Extreme targets data centre automation with software, switches

Extreme targets data centre automation with software, switches

Extreme Fabric Automation lets customers bring up new data centre networks quickly

Credit: Google

Extreme this week took the wraps off new automation software and switches aimed at helping customers quickly turn-up and manage new data centre networking segments.

Key to the network vendor’s data centre plans is an upgraded version of its Extreme Data Center Fabric, which has been available for over a year and is now upgraded to let customers deploy a fabric in minutes.

Once devices are cabled together and powered on, customers run the Extreme Fabric Automation application from any Extreme SLX spine or leaf switch, which then confirms configurations, validates and tests the network to ensure it is set up and operating correctly.

While any Extreme SLX switch can support the software, the company rolled out two new switches purpose-built to support the software - the SLX 9150 leaf and SLX 9250 spine switches.

Extreme Fabric Automation is hosted as an application on a guest virtual machine of the two new switches, providing on-premises and private cloud deployment options, said Dan DeBacker, director of product management at Extreme. “The idea is to remove the need for IT to have to do manual switch-by-switch configurations,” he said.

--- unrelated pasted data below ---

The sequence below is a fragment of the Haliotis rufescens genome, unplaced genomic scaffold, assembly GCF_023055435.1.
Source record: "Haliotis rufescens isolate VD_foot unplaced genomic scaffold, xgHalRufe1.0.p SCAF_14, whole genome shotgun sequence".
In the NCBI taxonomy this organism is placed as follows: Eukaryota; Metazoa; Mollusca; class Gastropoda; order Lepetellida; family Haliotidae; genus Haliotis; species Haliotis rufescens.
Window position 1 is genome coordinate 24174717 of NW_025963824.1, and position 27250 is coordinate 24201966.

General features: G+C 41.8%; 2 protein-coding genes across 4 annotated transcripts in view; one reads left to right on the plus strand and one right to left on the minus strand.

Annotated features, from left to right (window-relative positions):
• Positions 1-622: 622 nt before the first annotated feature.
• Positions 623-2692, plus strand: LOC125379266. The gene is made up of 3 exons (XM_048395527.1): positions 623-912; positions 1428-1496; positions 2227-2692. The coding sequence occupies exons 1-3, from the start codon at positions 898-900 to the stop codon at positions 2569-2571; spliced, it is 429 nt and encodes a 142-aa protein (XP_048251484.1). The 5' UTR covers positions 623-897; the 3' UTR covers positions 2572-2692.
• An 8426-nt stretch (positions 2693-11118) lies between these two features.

In addition, the software gives IT teams the ability to scale the network up and down to meet changes in demand, and it reduces the cost of operating the network. For those using the guest VM, it eliminates the need for an external server, DeBacker said.

The Extreme Fabric Automation package now integrates with orchestration software including OpenStack, VMware vCenter, and Microsoft System Center Virtual Machine Manager (SCVMM).

Each integration is a separate microservice and additional integrations will be available in future releases of the software, Extreme said. The orchestration software further automates network configuration, coordination, and management of resources, DeBacker said.

The SLX 9150 leaf switch  is a high density 1/10/25/40/100GbE fixed-form-factor switch with 32MB of packet buffer and a switching capacity of up to 4Tbps. The box features 48 1/10/2GbE SFP28 ports or 48 1/10GbE 10GBaseT ports.

The SLX 9250 switches come in a 10/25/40/100GbE fixed-form-factor with a 32MB packet buffer and performance at a line rate of up to 6.4Tbps switching capacity. It offers 32 QSFP+/QSFP28 40GbE/100GbE ports, Extreme said. Both switches use Broadcom Trident 3 switch ASICs.

The companies just last month signed an agreement that stated new Extreme hardware products, from the edge to the data centre, will be built with Broadcom chips.

In the end the idea is a familiar one – to drive simplicity in a complex environment.

“Microservices have emerged as a key enabler of automated network agility and streamlined simplification, from the point of provisioning and throughout the network lifecycle,” said Brad Casemore research vice president, Datacenter Networks at IDC in a statement.

"With Extreme Fabric Automation, Extreme Networks is helping to bring simplicity to complex fabric management, making it possible for customers – on their own, without the assistance of external consultants – to get their data centre networks up and running in minutes rather than days."

Tags extreme networks

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